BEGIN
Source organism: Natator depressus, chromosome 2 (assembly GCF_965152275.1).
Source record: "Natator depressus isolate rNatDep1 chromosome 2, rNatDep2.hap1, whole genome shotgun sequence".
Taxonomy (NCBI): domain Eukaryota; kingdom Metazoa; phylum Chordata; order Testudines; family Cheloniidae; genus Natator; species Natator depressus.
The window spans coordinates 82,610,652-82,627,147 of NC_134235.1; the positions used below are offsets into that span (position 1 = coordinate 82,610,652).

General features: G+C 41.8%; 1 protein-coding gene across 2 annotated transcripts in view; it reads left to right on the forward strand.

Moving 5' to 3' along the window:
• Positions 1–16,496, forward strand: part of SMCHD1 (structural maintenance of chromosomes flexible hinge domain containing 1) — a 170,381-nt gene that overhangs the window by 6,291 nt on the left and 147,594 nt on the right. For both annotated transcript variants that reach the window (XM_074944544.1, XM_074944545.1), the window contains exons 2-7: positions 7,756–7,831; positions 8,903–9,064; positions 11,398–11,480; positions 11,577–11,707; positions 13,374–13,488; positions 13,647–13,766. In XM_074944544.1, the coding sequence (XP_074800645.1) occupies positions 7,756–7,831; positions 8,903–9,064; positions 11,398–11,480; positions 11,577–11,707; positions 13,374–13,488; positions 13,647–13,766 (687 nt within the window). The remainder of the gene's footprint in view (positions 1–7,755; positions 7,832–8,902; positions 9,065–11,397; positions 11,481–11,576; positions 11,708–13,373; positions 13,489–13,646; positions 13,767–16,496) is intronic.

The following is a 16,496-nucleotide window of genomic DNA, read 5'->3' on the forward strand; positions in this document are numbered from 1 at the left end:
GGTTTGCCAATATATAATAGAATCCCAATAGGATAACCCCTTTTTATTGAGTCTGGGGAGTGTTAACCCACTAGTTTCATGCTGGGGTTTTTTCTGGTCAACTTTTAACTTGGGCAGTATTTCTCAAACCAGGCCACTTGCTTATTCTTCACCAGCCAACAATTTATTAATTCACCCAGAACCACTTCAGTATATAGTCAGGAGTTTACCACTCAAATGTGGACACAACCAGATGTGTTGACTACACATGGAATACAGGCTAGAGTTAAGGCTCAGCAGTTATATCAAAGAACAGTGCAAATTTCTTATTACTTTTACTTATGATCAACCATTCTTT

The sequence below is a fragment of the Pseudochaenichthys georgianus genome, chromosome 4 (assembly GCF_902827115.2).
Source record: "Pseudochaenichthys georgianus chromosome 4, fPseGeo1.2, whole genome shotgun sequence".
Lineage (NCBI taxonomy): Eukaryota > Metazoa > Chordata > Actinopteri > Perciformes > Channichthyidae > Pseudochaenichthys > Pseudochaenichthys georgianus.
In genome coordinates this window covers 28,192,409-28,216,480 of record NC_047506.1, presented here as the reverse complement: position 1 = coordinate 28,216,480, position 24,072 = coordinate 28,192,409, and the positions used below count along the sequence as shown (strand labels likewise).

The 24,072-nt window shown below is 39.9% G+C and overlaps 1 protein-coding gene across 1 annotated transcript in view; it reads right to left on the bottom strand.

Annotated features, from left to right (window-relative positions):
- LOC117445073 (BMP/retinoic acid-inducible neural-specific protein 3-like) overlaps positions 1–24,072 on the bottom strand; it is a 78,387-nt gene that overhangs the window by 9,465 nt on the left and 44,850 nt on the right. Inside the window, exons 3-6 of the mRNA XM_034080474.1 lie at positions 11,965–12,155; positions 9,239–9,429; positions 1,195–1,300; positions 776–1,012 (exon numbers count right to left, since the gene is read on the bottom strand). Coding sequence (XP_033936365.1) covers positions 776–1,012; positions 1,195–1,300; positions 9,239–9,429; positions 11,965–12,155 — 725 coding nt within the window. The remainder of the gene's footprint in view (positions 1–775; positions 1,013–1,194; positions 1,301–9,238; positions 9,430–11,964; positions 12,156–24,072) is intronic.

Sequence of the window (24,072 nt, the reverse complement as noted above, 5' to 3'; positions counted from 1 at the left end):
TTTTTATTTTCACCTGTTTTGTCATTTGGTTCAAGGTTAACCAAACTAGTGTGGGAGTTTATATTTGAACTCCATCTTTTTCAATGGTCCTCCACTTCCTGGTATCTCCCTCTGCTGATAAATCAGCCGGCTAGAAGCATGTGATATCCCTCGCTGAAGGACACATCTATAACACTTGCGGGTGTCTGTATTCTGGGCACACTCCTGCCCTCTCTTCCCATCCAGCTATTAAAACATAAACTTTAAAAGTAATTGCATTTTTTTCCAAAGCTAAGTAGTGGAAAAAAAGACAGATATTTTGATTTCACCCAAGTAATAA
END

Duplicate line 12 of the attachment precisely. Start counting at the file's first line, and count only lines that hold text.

Lineage (NCBI taxonomy): Eukaryota > Metazoa > Chordata > Actinopteri > Perciformes > Channichthyidae > Pseudochaenichthys > Pseudochaenichthys georgianus.